I read on your website that your stories are set in "analogue or outright Australian landscapes." That threw me. What exactly is analogue?
That's my latest attempt to find a one-word term for "secondary world based on Australia but not Australia." For example, the lack of a northern sea border, and a few other geographical adjustments, like taking Indonesia, rotating it 90 degrees, and pointing it west from the coast of what would be Western Australia. Also the flora and fauna look Australian, but they had to have different names. Apart from words like "kangaroo" and "kookaburra" that would bring the primary world back with a crash, a lot of our local plants and animal names aren't known outside the area. It's not much use talking about a ti-tree or a bandicoot when no-one would know what you mean, so I had to invent almost across the board.
What is Amberlight, your new book, about? And why did you write it? What is the story about? What is the theme?
The short answer is: "A city. A mystery. An impossible love affair."
I guess the longer version would be that it is about a city, Amberlight, which is the ruler of its world. The city is set along a river somewhat like the Nile. Amberlight has the monopoly on qherrique — the mystery. It's taken me three books to figure what qherrique is exactly, with a fourth one still in the thinking stage. It's neither animal, vegetable, nor mineral, though it has qualities of all three. It is photosynthetic, it's also pizo-electric which means it feeds on light and it makes an analogue of electricity. It has some kind of pychic qualities in relations to humans, and it's not an alien. It belongs in its world.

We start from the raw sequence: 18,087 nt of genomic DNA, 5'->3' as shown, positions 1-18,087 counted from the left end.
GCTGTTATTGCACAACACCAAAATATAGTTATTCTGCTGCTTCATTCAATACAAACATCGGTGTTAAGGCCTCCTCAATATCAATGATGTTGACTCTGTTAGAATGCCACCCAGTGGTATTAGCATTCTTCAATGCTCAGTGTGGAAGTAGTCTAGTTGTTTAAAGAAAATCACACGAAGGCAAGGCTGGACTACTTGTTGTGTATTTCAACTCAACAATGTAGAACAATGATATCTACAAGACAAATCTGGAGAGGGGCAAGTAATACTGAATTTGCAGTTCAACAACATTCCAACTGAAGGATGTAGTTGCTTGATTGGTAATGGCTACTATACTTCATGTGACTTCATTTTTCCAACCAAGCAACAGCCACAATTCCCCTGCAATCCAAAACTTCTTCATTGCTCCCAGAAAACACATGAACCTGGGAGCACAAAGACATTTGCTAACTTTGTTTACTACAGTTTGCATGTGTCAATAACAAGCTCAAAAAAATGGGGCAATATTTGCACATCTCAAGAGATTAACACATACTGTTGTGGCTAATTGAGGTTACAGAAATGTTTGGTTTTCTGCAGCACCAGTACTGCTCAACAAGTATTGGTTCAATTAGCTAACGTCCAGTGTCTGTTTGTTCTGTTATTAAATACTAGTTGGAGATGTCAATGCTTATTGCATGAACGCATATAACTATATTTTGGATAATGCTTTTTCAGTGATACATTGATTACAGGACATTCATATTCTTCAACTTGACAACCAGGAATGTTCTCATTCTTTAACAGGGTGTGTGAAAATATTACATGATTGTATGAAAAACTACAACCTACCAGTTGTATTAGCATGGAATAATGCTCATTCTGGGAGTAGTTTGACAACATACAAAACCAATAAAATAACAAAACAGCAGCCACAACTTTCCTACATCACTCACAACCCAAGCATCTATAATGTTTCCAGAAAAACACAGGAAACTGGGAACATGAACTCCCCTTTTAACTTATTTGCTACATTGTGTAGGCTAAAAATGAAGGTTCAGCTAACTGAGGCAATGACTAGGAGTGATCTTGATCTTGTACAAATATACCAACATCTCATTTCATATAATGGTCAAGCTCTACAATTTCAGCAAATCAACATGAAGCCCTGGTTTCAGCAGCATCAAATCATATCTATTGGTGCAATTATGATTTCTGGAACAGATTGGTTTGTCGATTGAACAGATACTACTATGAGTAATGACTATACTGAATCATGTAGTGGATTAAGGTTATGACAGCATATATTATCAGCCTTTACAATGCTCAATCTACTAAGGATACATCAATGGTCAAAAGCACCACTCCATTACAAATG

While any ruler can use a qherrique statuette "tuned" to him or her to help "control" his/her people, only women can actually craft qherrique, and only women of Amberlight, and then only Amberlight women who have the Craft ability.
When I understood what qherrique was, the first thing I thought of was "spice" in Dune, another book in which a natural resource is of major importance. In Amberlight, however, that resource is in the hands of women. Not usual in fiction or in our reality.
No, it's not usual, and it really was a flow-over from feminism, and the PhD, I think. As for the parallels, I think the closest was not so much the Dune spice as the Jewel Junk in Crystal Line, Anne McCaffrey's third Killashandra book — though the qherrique is a lot more sentient and has a lot more properties. "Singing" the "stone" and using cutters on it also may well have come from the earlier Killashandra books. It's hard to pick specific influences when anything you read can get sucked into the memory matrix and surface somewhere else.